• Kevin Eidson, White House

State Rehabilitation Council

  • Floyd Stewart, Whites Creek

State Textbook Commission

  • Jason Robinson, Cleveland

Statewide Independent Living Council

  • Jill Hindman, Hixson
  • Cynthia Martin, Tullahoma
  • Connie Robinson, Germantown
  • Dorothea Thompson, Murfreesboro
  • Wanda Willis, Nashville

TennCare Pharmacy Advisory Committee

  • Carol Minor, Nashville
  • Joel Phares, Arrington

Tennessee Board of Water Quality, Oil, and Gas

  • James Cameron III, Franklin
  • Jill Davis, Englewood
  • Kevin Davis, Savannah
  • Frank McGinley, Savannah
  • Derek Gernt, Allardt
  • John Guoynes, Oak Ridge
  • Monty Halcomb, Wartrace
  • Charlie Johnson, Sevierville
  • David Anthony Robinson, Kingsport

Tennessee Collection Services Board

  • Steve Harb, Knoxville

Tennessee Commission on Children and Youth

  • Brenda Davis, Chairman, Franklin
  • Jennie Harlan, Columbia
  • Raquel Hatter, Nashville
  • Gary Houston, Union City

Tennessee Consolidated Retirements System Board of Trustees

  • Alfred Laney, Nashville

Tennessee Community Services Agency Statewide Board of Directors

  • Tommy Hooper, Brownsville

Tennessee Corrections Institute Board of Control

  • Jeff Brown, Crossville
  • Armando Fontes, Newport
  • Dan Hughes, Lexington
  • Deborah Newman, Murfreesboro
  • Bill Oldham, Memphis

Tennessee Council for the Deaf and Hard of Hearing

  • Robert Baldwin, Memphis

Tennessee Council on Developmental Disabilities

  • Roger Gibbens, Chattanooga
  • Elizabeth Ritchie, Knoxville

Tennessee Economic Council on Women

  • Veronica Johnson, Nashville
  • Miriam Barnard, Nashville

Tennessee Ethics Commission

  • George Jaynes, Limestone

Tennessee Forestry Commission

  • Johnny Heard, Collinwood

Tennessee Historical Commission

  • Kathie Fuston, Columbia

Tennessee Human Rights Commission

  • Crystal Horne, Signal Mountain
  • Ralph White, Memphis

Tennessee Massage Licensure Board

  • Marvis Burke, Harrison
  • Bethann Easterly, Nashville

Tennessee Medical Examiner Advisory Council

  • Michael Dunavant, Ripley
  • Darinka Mileusnic-Polchan, Knoxville
  • Samuel Smith, Brentwood

Tennessee Private Investigation and Polygraph Commission

  • Minnie Lane, Knoxville

Tennessee Real Estate Appraiser Commission

  • Rosemarie Johnson, Paris
  • Mark Johnstone, Jackson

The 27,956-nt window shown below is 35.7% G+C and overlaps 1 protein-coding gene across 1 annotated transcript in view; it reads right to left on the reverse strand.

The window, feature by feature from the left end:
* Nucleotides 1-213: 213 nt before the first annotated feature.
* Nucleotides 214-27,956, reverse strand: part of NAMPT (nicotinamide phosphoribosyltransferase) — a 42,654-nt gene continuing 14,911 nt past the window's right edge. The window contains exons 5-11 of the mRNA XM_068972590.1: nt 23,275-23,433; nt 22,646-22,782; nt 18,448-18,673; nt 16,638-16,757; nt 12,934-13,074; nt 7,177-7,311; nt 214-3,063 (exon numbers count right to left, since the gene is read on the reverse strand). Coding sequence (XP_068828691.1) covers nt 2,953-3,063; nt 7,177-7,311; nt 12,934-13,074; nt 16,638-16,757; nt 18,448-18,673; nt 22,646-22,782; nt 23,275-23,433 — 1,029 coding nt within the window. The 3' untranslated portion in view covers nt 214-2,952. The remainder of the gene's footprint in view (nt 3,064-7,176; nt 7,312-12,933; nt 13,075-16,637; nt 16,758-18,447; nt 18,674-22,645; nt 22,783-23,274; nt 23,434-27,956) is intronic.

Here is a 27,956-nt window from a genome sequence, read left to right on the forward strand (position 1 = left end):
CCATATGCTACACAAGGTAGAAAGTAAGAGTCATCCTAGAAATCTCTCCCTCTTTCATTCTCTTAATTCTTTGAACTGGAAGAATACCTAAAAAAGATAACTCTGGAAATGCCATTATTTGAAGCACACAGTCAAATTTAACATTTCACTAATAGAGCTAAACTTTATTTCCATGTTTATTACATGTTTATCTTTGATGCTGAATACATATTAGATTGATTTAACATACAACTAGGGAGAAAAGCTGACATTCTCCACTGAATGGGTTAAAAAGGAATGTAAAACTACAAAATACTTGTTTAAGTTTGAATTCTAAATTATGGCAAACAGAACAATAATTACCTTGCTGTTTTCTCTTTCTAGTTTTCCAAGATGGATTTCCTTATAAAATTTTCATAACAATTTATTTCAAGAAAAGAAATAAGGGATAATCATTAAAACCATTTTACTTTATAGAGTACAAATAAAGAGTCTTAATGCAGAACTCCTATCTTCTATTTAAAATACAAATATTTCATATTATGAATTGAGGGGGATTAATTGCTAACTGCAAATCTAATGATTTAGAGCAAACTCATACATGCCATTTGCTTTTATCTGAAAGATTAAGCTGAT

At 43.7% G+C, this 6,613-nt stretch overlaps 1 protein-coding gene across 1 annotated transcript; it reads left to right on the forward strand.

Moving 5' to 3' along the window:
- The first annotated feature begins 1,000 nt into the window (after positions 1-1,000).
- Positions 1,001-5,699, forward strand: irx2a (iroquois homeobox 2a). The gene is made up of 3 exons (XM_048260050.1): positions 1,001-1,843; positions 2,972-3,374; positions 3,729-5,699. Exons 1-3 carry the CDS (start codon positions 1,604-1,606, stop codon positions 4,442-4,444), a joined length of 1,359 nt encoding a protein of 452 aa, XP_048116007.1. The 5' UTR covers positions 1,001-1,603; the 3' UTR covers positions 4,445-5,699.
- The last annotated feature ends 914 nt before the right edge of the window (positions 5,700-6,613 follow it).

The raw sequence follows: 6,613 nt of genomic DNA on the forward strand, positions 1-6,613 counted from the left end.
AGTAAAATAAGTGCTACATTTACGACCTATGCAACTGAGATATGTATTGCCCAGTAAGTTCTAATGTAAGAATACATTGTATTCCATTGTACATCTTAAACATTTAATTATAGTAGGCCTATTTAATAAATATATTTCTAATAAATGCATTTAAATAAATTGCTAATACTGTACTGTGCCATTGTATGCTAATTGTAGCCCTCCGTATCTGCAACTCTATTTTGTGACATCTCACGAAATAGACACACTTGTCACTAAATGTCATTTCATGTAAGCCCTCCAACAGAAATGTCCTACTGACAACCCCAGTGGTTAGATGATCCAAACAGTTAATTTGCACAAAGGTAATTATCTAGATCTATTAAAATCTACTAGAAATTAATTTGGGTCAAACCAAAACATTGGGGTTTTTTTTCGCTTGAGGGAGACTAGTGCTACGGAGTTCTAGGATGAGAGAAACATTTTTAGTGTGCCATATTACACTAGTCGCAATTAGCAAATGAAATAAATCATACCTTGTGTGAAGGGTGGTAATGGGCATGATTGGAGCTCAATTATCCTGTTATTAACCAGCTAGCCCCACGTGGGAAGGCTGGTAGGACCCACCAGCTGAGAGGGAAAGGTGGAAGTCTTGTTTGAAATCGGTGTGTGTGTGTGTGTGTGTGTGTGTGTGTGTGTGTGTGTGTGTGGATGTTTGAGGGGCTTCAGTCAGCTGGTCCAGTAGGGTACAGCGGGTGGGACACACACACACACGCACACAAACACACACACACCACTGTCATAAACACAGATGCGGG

Tennessee Registry of Election Finance

  • Patricia Heim, Nashville
  • Norma Lester, Memphis

Tennessee Suicide Prevention Advisory Council

  • Nancy Badger, Chattanooga
  • Kathy Benedetto, Johnson City

Underground Storage Tanks and Solid Waste Disposal Control Board

  • Warren Anderson, Murfreesboro
  • Marty Calloway, Maryville
  • Stacey Cothran, Lewisburg
  • Kenneth Donaldson, Columbia
  • George Hyfantis, Seymour
  • Bhag Kanwar, Franklin
  • Jared Lynn, Smyrna
  • David Martin, Hermitage
  • Beverly Philpot, Lawrenceburg
  • DeAnne Redman, Greenbrier
  • Franklin Smith, III, Brownsville
  • Mark Williams, Manchester
  • Viticulture Advisory Board
  • Carl O’Cain, Jackson
  • Connie Perrin, Corryton
  • Michael Reedy, Kingsport
  • Kip Summers, Brentwood

Water and Wastewater Operators Certification Board

  • Randall Braker, Manchester

Tea Party Marshaling Anti-Obamacare Muster

Members of the Nashville Tea Party are planning a rally outside the state Capitol at noon Wednesday. Their hope is to put GOP lawmakers and Gov. Bill Haslam on clear notice that grassroots conservatives want Tennessee to disavow state-level cooperation and support for the federal health insurance exchanges outlined in President Obama’s healthcare overhaul.

“We’re calling it the ‘Just Say No’ rally, and we’re trying to send a message to the governor,” said Ben Cunningham, leader of the Nashville Tea Party. “We’re encouraging him to just say no to a state-run exchange and let the federal government own this disaster.”

Cunningham said he expects people from all three of Tennessee’s Grand Divisions to attend.

The Patient Protection and Affordable Care Act mandates that states choose between creating a state-run exchange where individuals may purchase health insurance eligible for federal subsidies or allowing the government to create a federally run insurance exchange.

Either way, those exchanges are supposed to be up and running by Jan. 1, 2014.

Haslam continues to say he has not made a decision on what course his administration will formally set — even after the federal government extended the deadline to make a decision to Dec. 14. Haslam and other state officials have complained that the federal government has failed to answer key questions as to how state-run exchanges would work.